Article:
Security Social: Black Hat's Biggest Threats
PC Magazine|September 2015
Security Social: Black Hat's Biggest Threats
Max Eddy

During the first week of August, like-minded individuals converged on Las Vegas to celebrate their shared love of a future deeply imbued with technology and a society improved by science and rational thought. Those people were at the Star Trek convention. A few casinos away, a similar group gathered to talk about all the new and exciting ways they’d discovered to steal information and hack into systems. Those people were at Black Hat.

Black Hat bills itself as the premier show for offensive security, and it lived up to its promise. This year, we knew we’d hear about hacking Linux-powered rifles, remotely taking control of cars, and attacking Android phones with malicious text messages. But also tackled were the Stagefright Android vulnerability, another flaw by which a clever attacker could use dormant plugins on most Android devices to take control of the phone as if the attacker were holding it, and a clever attack that could steal all of your files from a cloud storage service without you ever being the wiser.

Black Hat is also about learning about how to be a better hacker or security researcher, as the case may be. This year saw attendees learning how to use special security software designed for security research and a session that explained how to carry out research without getting arrested.

Two PC Magazine colleagues and I attended Black Hat this year, and somehow we made it back alive. We bring with us terrifying tales, but also good advice, and the hope that our digital lives can be made safer and more robust through better security.

Hacking Cars From a Cell Phone

Chris Valasek and Charlie Miller have been working on various attacks on cars for a while now, but their most recent efforts are perhaps the most dramatic to date. They found a way to gain control of the onboard entertainment unit, and use it as a backdoor into more of the car’s systems. The end result is seizing control of a car remotely, and being able to drive it off the road.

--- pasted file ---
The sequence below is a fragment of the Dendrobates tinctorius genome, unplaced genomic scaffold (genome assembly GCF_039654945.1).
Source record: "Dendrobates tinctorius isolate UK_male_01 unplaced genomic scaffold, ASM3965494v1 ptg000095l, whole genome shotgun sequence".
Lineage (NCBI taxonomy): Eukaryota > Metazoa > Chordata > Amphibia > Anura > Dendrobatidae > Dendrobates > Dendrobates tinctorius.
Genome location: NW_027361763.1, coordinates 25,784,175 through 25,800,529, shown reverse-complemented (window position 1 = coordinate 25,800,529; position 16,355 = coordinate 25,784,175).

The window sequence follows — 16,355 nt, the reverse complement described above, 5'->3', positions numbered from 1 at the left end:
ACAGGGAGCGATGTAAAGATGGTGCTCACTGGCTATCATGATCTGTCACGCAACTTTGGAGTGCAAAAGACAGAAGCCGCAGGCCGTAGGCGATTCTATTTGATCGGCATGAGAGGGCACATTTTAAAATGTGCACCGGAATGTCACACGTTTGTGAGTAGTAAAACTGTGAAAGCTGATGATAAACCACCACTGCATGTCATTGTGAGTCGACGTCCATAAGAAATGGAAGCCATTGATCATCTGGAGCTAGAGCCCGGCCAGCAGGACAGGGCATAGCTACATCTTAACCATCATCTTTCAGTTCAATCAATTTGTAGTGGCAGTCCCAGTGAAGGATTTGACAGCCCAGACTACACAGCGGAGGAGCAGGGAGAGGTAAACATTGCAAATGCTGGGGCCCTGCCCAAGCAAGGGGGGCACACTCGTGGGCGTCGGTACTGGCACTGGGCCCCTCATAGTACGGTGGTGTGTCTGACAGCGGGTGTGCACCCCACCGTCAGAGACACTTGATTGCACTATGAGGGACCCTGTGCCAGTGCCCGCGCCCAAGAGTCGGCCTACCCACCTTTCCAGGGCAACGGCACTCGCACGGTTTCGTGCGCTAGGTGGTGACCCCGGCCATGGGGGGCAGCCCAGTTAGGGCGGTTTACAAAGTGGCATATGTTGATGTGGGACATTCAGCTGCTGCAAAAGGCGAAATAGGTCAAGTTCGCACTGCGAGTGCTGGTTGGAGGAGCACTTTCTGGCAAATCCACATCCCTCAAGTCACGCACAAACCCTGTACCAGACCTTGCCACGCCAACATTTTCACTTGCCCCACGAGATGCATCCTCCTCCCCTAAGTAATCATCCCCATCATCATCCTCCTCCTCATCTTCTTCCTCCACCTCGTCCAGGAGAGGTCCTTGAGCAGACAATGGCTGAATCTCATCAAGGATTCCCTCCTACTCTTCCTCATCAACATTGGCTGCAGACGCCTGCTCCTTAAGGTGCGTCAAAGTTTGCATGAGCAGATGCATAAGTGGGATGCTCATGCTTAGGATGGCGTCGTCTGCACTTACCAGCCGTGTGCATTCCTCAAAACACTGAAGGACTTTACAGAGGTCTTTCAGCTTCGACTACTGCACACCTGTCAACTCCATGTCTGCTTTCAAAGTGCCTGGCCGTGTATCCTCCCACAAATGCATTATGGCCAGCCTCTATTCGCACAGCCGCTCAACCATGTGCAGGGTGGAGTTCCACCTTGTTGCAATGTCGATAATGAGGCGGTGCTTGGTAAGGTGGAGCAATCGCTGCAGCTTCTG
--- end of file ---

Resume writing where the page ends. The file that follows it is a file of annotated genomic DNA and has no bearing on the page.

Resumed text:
Miller and Valasek’s previous work required having physical access to the car in order to attack it. But this latest research only required being near the car for an initial attack, which makes it much scarier. Not to worry, though! Chrysler has since recalled 1.4 million vehicles to address the problem. But as cars become even more connected and intertwined with complex electronics, this probably won’t be the only attack we see.

Gas Pump Attack

Speaking of cars, Trend Micro set out to discover if hackers were going after gas pumps. The short answer: yes. The longer answer: Hackers are attacking gas pumps a lot. Researchers Kyle Wilhoit and Stephen Hilt told the crowd at Black Hat that they observed 23 attacks on a honeypot gas pump system between February and July.

Though the researchers used a bogus gas station system to lure hackers, such attacks could cause some real problems. Depending on what the attacker gained access to, he or she could change how gas is distributed, what kind of gas is being pumped, and trick the system into thinking there’s plenty of fuel available when there’s actually none.

Turning Your Computer Into a Secret-Spewing Radio Station

When you have a computer or a network that is really important, you isolate it from the Internet behind what’s called an air gap. But Ang Cui showed that even then, hackers may not be shut out. According to his research, specially made malware can use the components inside consumer electronics to broadcast messages in the RF range. Once infected, a device can spew its secrets to a hacker on the other side of steel reinforced concrete.

Of course, infecting a device requires direct access. And the infected electronics need to have sufficiently long wires to serve as a broadcast antenna. But it’s one of the more ingenious attacks we saw at Black Hat this year.

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September 2015